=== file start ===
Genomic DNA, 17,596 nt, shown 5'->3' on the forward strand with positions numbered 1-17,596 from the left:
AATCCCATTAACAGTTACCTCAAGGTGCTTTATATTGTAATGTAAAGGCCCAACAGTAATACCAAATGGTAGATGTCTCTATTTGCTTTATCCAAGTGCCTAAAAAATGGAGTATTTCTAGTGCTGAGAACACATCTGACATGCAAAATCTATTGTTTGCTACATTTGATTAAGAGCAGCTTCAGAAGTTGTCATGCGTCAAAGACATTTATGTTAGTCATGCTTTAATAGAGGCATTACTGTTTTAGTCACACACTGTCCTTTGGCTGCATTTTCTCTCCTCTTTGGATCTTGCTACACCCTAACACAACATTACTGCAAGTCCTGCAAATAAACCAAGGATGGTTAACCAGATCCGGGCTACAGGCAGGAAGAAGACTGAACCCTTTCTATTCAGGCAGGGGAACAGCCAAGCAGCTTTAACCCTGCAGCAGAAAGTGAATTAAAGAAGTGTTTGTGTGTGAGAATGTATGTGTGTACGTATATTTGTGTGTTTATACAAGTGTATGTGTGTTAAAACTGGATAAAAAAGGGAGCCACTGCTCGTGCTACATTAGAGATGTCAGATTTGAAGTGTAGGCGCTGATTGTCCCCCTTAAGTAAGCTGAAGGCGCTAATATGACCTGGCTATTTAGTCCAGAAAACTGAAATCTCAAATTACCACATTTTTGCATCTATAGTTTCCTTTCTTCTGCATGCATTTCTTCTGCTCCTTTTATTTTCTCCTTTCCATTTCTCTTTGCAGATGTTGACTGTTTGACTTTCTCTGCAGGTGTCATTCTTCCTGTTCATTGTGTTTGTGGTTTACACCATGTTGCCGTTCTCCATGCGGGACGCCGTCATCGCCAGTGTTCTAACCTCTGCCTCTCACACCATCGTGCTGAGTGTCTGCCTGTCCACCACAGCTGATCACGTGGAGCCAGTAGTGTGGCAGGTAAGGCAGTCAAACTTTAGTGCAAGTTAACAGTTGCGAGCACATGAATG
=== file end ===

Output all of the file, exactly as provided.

Genomic DNA, 17,596 nt, shown 5'->3' on the forward strand with positions numbered 1-17,596 from the left:
AATCCCATTAACAGTTACCTCAAGGTGCTTTATATTGTAATGTAAAGGCCCAACAGTAATACCAAATGGTAGATGTCTCTATTTGCTTTATCCAAGTGCCTAAAAAATGGAGTATTTCTAGTGCTGAGAACACATCTGACATGCAAAATCTATTGTTTGCTACATTTGATTAAGAGCAGCTTCAGAAGTTGTCATGCGTCAAAGACATTTATGTTAGTCATGCTTTAATAGAGGCATTACTGTTTTAGTCACACACTGTCCTTTGGCTGCATTTTCTCTCCTCTTTGGATCTTGCTACACCCTAACACAACATTACTGCAAGTCCTGCAAATAAACCAAGGATGGTTAACCAGATCCGGGCTACAGGCAGGAAGAAGACTGAACCCTTTCTATTCAGGCAGGGGAACAGCCAAGCAGCTTTAACCCTGCAGCAGAAAGTGAATTAAAGAAGTGTTTGTGTGTGAGAATGTATGTGTGTACGTATATTTGTGTGTTTATACAAGTGTATGTGTGTTAAAACTGGATAAAAAAGGGAGCCACTGCTCGTGCTACATTAGAGATGTCAGATTTGAAGTGTAGGCGCTGATTGTCCCCCTTAAGTAAGCTGAAGGCGCTAATATGACCTGGCTATTTAGTCCAGAAAACTGAAATCTCAAATTACCACATTTTTGCATCTATAGTTTCCTTTCTTCTGCATGCATTTCTTCTGCTCCTTTTATTTTCTCCTTTCCATTTCTCTTTGCAGATGTTGACTGTTTGACTTTCTCTGCAGGTGTCATTCTTCCTGTTCATTGTGTTTGTGGTTTACACCATGTTGCCGTTCTCCATGCGGGACGCCGTCATCGCCAGTGTTCTAACCTCTGCCTCTCACACCATCGTGCTGAGTGTCTGCCTGTCCACCACAGCTGATCACGTGGAGCCAGTAGTGTGGCAGGTAAGGCAGTCAAACTTTAGTGCAAGTTAACAGTTGCGAGCACATGAATG